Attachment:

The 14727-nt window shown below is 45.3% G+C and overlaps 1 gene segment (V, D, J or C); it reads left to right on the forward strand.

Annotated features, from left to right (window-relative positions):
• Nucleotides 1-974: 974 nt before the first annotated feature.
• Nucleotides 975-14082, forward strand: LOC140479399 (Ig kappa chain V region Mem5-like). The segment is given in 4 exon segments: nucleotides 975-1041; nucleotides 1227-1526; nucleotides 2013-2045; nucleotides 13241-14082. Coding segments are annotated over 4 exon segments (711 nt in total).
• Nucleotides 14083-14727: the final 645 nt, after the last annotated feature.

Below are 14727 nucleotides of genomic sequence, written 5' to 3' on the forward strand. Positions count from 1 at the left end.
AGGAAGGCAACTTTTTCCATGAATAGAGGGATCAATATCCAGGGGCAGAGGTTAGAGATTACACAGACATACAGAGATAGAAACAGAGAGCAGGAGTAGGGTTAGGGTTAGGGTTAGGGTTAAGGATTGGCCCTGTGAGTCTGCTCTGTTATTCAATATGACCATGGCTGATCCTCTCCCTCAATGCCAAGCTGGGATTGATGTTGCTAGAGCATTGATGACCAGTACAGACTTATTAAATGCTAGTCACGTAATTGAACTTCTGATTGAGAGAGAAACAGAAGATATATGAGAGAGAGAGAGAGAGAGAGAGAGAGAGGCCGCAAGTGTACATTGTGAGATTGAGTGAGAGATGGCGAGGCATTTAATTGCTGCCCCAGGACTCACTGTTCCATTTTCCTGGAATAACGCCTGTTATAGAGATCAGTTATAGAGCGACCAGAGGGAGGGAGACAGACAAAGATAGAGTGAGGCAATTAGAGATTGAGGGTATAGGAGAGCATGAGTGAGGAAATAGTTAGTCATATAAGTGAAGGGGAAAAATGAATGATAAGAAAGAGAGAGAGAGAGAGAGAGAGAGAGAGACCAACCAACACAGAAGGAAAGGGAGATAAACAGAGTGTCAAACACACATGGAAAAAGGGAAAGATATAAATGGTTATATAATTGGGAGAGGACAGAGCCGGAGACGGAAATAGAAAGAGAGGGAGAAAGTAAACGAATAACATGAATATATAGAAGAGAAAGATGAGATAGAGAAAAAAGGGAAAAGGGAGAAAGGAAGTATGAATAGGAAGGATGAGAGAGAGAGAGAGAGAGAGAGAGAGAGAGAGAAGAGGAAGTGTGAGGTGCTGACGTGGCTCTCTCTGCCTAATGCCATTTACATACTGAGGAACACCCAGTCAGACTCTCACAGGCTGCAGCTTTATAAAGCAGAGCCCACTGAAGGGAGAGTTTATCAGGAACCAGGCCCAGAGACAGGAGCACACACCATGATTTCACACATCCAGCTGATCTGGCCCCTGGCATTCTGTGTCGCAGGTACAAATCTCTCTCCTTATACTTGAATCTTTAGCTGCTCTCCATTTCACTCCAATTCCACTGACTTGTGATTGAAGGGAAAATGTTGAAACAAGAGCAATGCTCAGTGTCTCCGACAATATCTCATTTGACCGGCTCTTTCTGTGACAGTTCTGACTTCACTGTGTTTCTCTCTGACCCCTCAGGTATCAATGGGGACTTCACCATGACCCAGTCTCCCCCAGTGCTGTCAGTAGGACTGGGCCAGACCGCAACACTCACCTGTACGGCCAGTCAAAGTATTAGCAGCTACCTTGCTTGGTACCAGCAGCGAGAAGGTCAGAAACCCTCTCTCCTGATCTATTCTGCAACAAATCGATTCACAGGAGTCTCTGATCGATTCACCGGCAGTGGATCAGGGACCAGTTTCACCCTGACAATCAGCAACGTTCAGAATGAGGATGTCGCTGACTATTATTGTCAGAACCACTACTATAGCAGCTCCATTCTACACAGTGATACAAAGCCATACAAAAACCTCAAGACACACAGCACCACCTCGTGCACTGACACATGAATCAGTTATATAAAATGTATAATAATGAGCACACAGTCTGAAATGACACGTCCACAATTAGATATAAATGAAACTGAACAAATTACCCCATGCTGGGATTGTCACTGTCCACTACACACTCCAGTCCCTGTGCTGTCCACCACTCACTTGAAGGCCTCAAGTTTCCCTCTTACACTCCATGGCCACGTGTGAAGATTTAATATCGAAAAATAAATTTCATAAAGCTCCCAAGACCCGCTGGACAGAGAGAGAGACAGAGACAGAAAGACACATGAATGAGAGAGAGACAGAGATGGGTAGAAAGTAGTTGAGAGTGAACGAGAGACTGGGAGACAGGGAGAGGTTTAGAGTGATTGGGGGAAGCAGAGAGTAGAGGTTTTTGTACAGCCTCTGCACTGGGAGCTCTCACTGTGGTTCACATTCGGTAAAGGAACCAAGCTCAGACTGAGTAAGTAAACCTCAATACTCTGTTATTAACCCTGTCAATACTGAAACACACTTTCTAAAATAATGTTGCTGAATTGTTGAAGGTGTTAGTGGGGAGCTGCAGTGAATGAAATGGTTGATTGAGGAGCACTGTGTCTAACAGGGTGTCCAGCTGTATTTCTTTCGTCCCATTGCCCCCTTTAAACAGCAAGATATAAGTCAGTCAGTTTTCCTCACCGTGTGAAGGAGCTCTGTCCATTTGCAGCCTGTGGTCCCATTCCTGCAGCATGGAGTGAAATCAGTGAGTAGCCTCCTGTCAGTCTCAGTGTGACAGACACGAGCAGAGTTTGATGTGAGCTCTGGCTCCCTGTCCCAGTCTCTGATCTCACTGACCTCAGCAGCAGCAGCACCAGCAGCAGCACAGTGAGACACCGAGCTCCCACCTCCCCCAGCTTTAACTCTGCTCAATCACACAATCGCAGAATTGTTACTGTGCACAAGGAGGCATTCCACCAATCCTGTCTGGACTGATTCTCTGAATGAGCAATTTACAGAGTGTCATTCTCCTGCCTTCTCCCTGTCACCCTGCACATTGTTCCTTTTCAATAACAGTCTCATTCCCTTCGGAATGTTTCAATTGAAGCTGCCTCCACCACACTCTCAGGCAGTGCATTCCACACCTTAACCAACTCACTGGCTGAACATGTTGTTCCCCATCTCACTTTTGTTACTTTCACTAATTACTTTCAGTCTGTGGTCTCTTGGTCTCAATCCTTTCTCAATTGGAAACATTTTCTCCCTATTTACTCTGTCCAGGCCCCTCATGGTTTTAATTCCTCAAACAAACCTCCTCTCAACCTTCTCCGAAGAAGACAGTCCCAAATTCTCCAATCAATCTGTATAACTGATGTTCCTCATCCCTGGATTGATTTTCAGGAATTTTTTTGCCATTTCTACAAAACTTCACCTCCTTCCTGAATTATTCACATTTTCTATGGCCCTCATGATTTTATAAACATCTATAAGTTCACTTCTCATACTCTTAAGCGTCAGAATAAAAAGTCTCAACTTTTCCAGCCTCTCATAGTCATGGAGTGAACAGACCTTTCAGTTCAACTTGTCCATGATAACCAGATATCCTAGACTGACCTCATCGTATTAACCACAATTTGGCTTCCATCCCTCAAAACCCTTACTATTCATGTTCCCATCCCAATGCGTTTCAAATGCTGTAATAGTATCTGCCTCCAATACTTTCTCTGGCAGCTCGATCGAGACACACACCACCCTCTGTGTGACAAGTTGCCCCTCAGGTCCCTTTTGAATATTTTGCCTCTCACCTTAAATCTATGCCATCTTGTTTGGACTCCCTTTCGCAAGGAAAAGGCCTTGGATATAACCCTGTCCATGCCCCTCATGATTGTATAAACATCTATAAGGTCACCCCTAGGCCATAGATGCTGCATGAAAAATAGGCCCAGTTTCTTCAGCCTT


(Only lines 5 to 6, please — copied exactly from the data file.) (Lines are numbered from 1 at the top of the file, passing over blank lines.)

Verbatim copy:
• Nucleotides 14083-14727: the final 645 nt, after the last annotated feature.

Below are 14727 nucleotides of genomic sequence, written 5' to 3' on the forward strand. Positions count from 1 at the left end.